Now, the Miami Marlins meantime booked a spot for just the fourth time in team history as a seven three win over the Pittsburgh Pirates. And this is Miami's first postseason appearance since the shortened 2020 season and the franchise's first in a 162-game season since 2003. That's when they won the World Series.

Let's get a little college football action where a week after losing on a last second touchdown to number four Ohio State, 11th ranked Notre Dame they come up with their own clutch win against number 16 Duke. They were down by one with time running out and Audric Estime broke free for that 30-yard touchdown run with 31 seconds to go. That was a 95-yard drive. They had to go to pull this off. The Irish improve to five and one this season with the 21 to 14 win and they keep themselves in contention for a coveted college football playoff spot.

Now, the two-time defending national champs, the Georgia Bulldogs, they were given a big time scare by the Auburn Tigers in the south oldest rivalry which dates back to 1892. The game was tied at 20 with just minutes to go but their best player Brock Bowers barreled his way for a 40 yard go ahead touchdown. And then with about a minute 30 left, the Georgia defense would seal the deal. Malakai Starks out fighting the receiver to intercept the past 27 to 20 as the final. Georgia now has a 22-game unbeaten streak all the way back to 2021.

Finally, tensions were running high at the end of Saturday's Ryder Cup in Rome Italy. In the last match of the day, USA's Patrick Cantlay, think that putt them on a team but check out is Caddie here, Joe LaCava, celebrating for what they thought was a little bit too long so he's getting heated there as Rory is getting set up for a putt that would have tied the match. I mean, look at this Caddie's still getting after him. You rarely see that.

Now, check this out. It's like a volcano waiting to arrive. Rory couldn't hold it back any longer. Patrick get in his car and drive away but the cameras caught the four-time major champ getting into it with LaCava again before he was ushered away by his own teammate that's Shane Lowry there, going over say, hey bro, what were you doing man? This is golf. We don't suppose to do that sort of thing, Laila.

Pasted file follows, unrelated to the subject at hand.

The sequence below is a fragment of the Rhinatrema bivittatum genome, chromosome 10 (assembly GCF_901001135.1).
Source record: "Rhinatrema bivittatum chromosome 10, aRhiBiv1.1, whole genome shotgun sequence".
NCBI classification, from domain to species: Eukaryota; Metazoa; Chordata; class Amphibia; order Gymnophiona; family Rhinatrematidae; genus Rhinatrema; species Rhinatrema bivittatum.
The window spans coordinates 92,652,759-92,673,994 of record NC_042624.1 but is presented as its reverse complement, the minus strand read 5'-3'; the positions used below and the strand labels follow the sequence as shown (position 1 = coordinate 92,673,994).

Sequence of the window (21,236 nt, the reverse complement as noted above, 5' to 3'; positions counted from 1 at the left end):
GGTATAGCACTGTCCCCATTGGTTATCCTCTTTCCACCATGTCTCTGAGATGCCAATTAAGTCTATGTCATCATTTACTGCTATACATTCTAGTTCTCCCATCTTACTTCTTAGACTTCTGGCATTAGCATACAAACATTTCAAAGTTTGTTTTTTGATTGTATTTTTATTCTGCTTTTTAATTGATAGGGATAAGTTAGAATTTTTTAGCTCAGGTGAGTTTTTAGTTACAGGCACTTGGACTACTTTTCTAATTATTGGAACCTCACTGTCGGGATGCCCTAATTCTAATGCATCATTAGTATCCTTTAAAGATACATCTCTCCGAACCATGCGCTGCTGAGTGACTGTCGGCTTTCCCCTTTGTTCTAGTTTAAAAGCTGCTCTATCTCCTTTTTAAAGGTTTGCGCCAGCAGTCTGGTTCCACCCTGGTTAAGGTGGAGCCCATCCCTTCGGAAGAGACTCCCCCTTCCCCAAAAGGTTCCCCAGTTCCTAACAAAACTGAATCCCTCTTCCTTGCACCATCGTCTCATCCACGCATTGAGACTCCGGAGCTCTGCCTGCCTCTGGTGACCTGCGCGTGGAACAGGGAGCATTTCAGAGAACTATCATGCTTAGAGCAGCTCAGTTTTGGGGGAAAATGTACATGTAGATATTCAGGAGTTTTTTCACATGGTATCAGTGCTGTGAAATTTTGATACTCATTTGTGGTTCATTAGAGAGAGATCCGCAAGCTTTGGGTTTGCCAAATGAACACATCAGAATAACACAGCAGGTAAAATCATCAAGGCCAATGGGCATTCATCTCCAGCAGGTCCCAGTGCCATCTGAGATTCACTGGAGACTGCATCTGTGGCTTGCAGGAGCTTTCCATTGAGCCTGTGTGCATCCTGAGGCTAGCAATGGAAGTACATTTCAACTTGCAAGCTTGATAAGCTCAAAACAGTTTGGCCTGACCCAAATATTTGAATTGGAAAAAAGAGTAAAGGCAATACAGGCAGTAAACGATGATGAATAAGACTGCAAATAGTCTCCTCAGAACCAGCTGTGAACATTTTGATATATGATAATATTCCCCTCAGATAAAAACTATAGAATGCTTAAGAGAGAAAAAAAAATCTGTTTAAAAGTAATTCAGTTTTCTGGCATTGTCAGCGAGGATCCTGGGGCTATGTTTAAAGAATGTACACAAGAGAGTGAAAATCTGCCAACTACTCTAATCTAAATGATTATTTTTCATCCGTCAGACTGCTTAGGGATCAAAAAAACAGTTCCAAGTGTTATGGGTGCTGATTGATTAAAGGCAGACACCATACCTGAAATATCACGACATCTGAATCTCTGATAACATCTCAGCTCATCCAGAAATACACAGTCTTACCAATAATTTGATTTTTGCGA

HARRAK: I know, it's --


HARRAK: -- and stuff but, you know, still tempers flare.

WIRE: Yeah. Good to see you.

HARRAK: All right, good to see you. Thank you so much. You should do this again.

WIRE: Mm-hmm.

HARRAK: Coy, thanks a lot.

Now, birthday greetings keep rolling in for former U.S. President Jimmy Carter. He served at the White House between 1977 and 1981. And the residence mark the occasion with this display on the lawn. Carter turns 99 today. Well, in his home state of Georgia, a party at the Carter Library with children making birthday cards, well-wishers celebrated with cake, games, trivia, and fond memories.


JOYCELYN STOKES, GEORGIA RESIDENT: It's important to celebrate President Carter because he's an honest, honorable man with a lot of character he brought so much to America. He -- he values the American people. He values peace. He -- he exemplifies everything that a president should exemplify. That is so missing in today's society.

DANIELLE PRICE, GEORGIA RESIDENT: I would say 99 years is a great life. I love that he was -- he's been so open about his illness.

UNIDENTIFIED FEMALE: And we thank God for President Carter.


HARRAK: While meantime, the Carter Center arranged for 14,000 people around the world to send their messages and birthday wishes to President Carter.

So what happens when a shark shows up in the middle of a fever of stingrays? Well just take a look at video captured off the coast of Florida. And you can see one shark approaching hundreds of sting rays. Then suddenly the shark starts chasing them. A drone operator says he plan to capture videos of dolphins and sharks for his video blog. But his jaw dropped when he saw this many sting rays ahead. Well according to local news reports, the footage has already racked up nearly a million and a half views and counting.

Thank you so much for watching. I'm Laila Harrak. I'll see you next time.